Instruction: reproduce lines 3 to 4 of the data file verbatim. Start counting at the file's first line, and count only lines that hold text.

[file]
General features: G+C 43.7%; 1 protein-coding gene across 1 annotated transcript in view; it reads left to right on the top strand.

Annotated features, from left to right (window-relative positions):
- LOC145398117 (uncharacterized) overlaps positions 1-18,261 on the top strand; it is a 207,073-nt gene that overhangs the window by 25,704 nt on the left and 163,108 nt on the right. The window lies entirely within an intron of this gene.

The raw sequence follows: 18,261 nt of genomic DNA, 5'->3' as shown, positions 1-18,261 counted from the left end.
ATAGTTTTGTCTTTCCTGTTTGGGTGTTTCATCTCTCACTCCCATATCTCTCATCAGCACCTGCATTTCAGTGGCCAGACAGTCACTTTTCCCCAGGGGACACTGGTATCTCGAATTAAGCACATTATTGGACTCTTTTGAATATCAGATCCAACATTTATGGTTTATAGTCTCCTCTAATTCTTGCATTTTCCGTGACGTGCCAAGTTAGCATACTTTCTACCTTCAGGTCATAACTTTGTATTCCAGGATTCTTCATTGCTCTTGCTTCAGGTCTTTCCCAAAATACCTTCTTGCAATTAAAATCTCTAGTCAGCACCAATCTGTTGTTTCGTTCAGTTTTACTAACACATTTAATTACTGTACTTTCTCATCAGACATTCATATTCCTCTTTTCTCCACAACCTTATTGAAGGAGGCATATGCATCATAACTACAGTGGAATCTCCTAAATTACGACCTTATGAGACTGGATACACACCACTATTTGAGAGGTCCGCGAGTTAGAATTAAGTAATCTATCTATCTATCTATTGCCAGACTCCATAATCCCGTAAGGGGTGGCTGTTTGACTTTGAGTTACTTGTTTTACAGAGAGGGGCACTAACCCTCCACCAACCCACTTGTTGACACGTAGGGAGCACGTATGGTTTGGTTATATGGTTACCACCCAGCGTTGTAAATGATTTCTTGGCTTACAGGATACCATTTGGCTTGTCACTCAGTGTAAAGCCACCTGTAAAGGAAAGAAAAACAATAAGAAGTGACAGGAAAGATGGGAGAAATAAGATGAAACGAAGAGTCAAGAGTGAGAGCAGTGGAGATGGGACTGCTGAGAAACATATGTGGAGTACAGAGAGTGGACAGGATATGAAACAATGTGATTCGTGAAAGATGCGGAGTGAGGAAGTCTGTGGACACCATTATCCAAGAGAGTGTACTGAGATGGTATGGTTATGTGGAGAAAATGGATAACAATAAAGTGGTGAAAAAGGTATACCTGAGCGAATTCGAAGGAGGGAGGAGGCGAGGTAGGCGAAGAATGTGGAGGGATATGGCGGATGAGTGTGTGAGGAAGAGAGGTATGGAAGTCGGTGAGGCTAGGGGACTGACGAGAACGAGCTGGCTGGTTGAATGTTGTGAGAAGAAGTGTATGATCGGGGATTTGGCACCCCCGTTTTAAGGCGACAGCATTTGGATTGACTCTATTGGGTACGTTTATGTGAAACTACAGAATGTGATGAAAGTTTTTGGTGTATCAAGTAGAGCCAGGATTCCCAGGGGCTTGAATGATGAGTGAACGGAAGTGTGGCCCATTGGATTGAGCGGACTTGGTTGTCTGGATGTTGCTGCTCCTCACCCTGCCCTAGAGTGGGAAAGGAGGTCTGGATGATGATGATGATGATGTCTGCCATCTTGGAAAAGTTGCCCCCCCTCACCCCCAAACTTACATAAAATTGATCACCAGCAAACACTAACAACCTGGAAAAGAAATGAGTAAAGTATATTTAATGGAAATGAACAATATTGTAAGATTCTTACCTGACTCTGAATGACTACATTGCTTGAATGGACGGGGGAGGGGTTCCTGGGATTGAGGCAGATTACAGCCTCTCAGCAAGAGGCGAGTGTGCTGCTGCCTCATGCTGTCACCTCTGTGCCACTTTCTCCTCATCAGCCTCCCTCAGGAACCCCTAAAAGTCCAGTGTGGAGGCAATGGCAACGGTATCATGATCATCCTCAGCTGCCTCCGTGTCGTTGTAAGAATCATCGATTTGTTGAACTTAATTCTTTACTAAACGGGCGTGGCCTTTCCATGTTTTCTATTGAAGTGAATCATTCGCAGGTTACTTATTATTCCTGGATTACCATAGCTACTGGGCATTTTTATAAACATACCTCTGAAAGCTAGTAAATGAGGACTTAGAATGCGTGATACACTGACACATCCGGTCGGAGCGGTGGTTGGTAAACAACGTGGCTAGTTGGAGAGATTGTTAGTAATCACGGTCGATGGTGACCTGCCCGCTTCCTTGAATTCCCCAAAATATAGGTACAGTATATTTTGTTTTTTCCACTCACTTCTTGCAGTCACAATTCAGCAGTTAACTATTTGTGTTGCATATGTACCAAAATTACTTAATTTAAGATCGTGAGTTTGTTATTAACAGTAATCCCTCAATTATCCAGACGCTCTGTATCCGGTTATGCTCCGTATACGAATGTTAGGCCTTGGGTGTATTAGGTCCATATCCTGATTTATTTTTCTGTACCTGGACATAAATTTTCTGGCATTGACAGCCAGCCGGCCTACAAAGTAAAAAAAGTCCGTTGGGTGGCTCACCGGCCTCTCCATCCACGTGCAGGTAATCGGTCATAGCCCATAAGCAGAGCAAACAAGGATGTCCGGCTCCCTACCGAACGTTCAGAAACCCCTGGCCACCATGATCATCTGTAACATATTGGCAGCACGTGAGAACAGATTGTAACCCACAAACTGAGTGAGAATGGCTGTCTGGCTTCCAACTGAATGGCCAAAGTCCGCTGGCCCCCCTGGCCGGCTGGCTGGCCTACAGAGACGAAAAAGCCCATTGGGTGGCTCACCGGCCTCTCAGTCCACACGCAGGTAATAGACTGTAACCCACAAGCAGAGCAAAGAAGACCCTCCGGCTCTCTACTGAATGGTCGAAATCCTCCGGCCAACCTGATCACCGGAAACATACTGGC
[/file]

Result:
- LOC145398117 (uncharacterized) overlaps positions 1-18,261 on the top strand; it is a 207,073-nt gene that overhangs the window by 25,704 nt on the left and 163,108 nt on the right. The window lies entirely within an intron of this gene.

The raw sequence follows: 18,261 nt of genomic DNA, 5'->3' as shown, positions 1-18,261 counted from the left end.